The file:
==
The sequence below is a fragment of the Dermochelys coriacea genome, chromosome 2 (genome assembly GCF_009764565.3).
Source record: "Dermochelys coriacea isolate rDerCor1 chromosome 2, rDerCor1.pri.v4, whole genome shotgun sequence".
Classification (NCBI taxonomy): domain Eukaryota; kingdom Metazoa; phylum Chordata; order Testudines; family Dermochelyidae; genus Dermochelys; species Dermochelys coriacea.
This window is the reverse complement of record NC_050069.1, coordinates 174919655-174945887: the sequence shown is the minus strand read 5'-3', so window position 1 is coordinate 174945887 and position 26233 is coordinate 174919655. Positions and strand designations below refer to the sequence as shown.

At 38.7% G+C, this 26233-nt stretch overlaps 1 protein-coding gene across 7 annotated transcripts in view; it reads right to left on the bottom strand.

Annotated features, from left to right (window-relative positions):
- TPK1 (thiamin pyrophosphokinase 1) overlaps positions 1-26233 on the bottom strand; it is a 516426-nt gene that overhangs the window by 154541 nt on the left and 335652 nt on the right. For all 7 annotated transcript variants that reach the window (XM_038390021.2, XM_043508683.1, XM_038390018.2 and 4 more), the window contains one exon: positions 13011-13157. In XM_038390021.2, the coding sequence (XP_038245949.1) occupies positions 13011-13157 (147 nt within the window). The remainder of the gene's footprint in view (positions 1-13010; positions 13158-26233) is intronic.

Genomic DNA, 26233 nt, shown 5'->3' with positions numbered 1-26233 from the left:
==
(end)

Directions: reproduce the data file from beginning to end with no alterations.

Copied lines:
The sequence below is a fragment of the Dermochelys coriacea genome, chromosome 2 (genome assembly GCF_009764565.3).
Source record: "Dermochelys coriacea isolate rDerCor1 chromosome 2, rDerCor1.pri.v4, whole genome shotgun sequence".
Classification (NCBI taxonomy): domain Eukaryota; kingdom Metazoa; phylum Chordata; order Testudines; family Dermochelyidae; genus Dermochelys; species Dermochelys coriacea.
This window is the reverse complement of record NC_050069.1, coordinates 174919655-174945887: the sequence shown is the minus strand read 5'-3', so window position 1 is coordinate 174945887 and position 26233 is coordinate 174919655. Positions and strand designations below refer to the sequence as shown.

At 38.7% G+C, this 26233-nt stretch overlaps 1 protein-coding gene across 7 annotated transcripts in view; it reads right to left on the bottom strand.

Annotated features, from left to right (window-relative positions):
- TPK1 (thiamin pyrophosphokinase 1) overlaps positions 1-26233 on the bottom strand; it is a 516426-nt gene that overhangs the window by 154541 nt on the left and 335652 nt on the right. For all 7 annotated transcript variants that reach the window (XM_038390021.2, XM_043508683.1, XM_038390018.2 and 4 more), the window contains one exon: positions 13011-13157. In XM_038390021.2, the coding sequence (XP_038245949.1) occupies positions 13011-13157 (147 nt within the window). The remainder of the gene's footprint in view (positions 1-13010; positions 13158-26233) is intronic.

Genomic DNA, 26233 nt, shown 5'->3' with positions numbered 1-26233 from the left: